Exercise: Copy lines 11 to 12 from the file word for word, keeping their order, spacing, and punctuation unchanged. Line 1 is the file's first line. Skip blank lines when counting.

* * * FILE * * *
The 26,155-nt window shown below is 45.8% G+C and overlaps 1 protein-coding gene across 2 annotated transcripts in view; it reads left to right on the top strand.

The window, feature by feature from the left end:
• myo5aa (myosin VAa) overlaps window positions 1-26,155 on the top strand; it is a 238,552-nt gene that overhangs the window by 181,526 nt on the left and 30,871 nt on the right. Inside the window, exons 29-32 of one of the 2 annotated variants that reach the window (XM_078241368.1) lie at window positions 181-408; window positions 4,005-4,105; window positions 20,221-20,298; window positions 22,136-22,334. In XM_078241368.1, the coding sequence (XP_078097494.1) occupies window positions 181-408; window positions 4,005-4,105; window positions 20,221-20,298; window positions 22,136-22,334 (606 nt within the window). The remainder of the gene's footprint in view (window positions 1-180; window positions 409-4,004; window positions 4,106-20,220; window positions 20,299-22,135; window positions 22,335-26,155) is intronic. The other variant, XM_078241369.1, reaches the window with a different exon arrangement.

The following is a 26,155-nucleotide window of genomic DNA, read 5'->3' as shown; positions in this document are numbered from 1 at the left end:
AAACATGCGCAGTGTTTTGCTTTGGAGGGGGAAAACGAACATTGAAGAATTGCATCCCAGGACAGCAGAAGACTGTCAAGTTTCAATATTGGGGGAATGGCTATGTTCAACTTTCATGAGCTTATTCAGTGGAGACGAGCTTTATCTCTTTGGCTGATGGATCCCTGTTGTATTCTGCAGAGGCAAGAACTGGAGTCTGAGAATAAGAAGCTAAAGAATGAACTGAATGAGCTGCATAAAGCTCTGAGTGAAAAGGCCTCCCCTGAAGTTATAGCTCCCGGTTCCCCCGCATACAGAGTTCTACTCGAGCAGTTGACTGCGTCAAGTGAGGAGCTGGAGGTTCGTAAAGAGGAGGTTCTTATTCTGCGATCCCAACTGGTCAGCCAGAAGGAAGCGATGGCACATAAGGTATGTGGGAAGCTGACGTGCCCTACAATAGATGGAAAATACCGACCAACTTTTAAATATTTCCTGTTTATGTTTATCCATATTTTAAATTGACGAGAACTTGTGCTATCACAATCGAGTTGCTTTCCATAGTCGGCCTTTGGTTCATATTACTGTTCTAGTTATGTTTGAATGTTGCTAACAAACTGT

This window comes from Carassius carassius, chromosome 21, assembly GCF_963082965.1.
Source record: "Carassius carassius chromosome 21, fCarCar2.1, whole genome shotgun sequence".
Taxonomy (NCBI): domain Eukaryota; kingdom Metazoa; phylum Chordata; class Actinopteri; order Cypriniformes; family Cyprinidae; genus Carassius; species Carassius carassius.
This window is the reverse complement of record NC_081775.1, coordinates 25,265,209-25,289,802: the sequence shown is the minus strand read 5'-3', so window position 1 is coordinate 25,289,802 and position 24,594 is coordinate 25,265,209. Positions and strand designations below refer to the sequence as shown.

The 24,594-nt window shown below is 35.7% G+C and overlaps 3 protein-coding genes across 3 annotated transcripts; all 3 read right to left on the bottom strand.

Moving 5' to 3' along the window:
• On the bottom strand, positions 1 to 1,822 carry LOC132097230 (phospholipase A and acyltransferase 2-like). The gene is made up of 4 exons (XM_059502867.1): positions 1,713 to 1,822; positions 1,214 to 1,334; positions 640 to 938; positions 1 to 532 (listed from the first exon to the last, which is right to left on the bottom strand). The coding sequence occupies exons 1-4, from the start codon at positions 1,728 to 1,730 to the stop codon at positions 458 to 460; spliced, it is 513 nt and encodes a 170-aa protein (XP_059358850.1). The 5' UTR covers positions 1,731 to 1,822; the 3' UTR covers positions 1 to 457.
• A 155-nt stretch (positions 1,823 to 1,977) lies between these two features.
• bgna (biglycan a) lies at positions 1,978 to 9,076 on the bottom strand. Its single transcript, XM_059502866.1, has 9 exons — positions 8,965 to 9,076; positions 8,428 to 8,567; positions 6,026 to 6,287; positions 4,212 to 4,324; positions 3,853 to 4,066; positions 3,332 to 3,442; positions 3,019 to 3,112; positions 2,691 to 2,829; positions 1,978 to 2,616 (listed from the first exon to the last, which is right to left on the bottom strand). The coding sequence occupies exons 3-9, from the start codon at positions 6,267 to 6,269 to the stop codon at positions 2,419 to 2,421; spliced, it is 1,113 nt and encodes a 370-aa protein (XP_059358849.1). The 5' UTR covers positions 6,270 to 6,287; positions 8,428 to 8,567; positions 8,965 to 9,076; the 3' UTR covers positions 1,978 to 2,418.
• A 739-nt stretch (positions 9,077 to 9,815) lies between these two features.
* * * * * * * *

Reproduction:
Moving 5' to 3' along the window:
• On the bottom strand, positions 1 to 1,822 carry LOC132097230 (phospholipase A and acyltransferase 2-like). The gene is made up of 4 exons (XM_059502867.1): positions 1,713 to 1,822; positions 1,214 to 1,334; positions 640 to 938; positions 1 to 532 (listed from the first exon to the last, which is right to left on the bottom strand). The coding sequence occupies exons 1-4, from the start codon at positions 1,728 to 1,730 to the stop codon at positions 458 to 460; spliced, it is 513 nt and encodes a 170-aa protein (XP_059358850.1). The 5' UTR covers positions 1,731 to 1,822; the 3' UTR covers positions 1 to 457.